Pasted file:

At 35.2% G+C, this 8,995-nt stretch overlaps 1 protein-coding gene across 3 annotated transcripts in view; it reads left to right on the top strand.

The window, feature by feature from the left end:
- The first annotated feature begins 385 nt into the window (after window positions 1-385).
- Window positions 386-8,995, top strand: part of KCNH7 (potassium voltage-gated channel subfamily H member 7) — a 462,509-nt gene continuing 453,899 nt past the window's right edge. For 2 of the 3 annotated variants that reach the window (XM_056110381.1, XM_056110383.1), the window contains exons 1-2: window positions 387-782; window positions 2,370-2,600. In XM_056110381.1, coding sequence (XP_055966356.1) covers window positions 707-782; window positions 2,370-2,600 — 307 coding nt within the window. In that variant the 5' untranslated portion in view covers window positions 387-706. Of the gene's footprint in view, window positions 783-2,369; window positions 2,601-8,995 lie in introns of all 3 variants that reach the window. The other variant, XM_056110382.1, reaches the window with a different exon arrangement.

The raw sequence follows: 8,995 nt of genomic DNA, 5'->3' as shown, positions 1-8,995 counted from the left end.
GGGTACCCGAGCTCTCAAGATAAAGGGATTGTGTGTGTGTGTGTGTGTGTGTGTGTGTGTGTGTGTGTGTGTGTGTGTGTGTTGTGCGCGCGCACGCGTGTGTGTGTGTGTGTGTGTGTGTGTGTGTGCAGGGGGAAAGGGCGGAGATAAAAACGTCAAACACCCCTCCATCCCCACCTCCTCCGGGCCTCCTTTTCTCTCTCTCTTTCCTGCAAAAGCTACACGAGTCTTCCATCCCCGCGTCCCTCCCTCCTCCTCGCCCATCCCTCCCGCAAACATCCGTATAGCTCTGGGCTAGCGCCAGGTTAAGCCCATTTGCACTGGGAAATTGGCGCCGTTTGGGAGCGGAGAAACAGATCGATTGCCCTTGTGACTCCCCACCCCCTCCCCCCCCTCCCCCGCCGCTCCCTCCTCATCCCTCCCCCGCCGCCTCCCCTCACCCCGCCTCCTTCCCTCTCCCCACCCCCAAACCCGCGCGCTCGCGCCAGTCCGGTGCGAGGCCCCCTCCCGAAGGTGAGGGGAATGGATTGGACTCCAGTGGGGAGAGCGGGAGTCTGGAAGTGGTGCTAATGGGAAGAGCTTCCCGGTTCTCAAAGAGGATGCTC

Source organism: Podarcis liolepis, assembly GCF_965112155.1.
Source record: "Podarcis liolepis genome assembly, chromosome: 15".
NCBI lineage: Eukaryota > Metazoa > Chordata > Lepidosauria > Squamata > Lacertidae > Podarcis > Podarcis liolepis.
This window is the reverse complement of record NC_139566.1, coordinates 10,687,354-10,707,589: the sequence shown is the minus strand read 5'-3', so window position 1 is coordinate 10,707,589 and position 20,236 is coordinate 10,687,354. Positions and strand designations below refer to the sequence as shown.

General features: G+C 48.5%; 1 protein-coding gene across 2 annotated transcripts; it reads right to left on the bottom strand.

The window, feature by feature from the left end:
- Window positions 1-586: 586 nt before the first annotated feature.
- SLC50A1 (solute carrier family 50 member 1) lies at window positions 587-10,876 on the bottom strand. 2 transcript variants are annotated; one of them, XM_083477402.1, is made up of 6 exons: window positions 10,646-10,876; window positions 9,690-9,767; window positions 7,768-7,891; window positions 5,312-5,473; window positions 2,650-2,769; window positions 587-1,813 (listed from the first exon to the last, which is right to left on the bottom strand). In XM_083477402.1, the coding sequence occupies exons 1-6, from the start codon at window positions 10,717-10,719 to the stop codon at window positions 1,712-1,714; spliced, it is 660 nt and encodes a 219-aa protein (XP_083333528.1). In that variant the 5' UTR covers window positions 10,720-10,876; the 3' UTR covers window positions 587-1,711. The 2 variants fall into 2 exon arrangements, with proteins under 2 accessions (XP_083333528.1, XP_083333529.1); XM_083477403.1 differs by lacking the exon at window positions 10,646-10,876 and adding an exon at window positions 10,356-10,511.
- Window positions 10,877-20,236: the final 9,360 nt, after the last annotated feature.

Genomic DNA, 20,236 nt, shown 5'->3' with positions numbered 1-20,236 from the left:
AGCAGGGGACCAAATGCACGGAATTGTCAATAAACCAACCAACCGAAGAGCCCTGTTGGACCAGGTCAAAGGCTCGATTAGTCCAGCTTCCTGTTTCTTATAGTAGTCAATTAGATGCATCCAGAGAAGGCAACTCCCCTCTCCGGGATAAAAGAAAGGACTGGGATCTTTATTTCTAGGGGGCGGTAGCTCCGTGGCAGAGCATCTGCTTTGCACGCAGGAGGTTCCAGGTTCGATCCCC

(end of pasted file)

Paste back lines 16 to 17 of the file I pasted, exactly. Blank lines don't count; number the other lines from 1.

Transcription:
Genomic DNA, 20,236 nt, shown 5'->3' with positions numbered 1-20,236 from the left:
AGCAGGGGACCAAATGCACGGAATTGTCAATAAACCAACCAACCGAAGAGCCCTGTTGGACCAGGTCAAAGGCTCGATTAGTCCAGCTTCCTGTTTCTTATAGTAGTCAATTAGATGCATCCAGAGAAGGCAACTCCCCTCTCCGGGATAAAAGAAAGGACTGGGATCTTTATTTCTAGGGGGCGGTAGCTCCGTGGCAGAGCATCTGCTTTGCACGCAGGAGGTTCCAGGTTCGATCCCC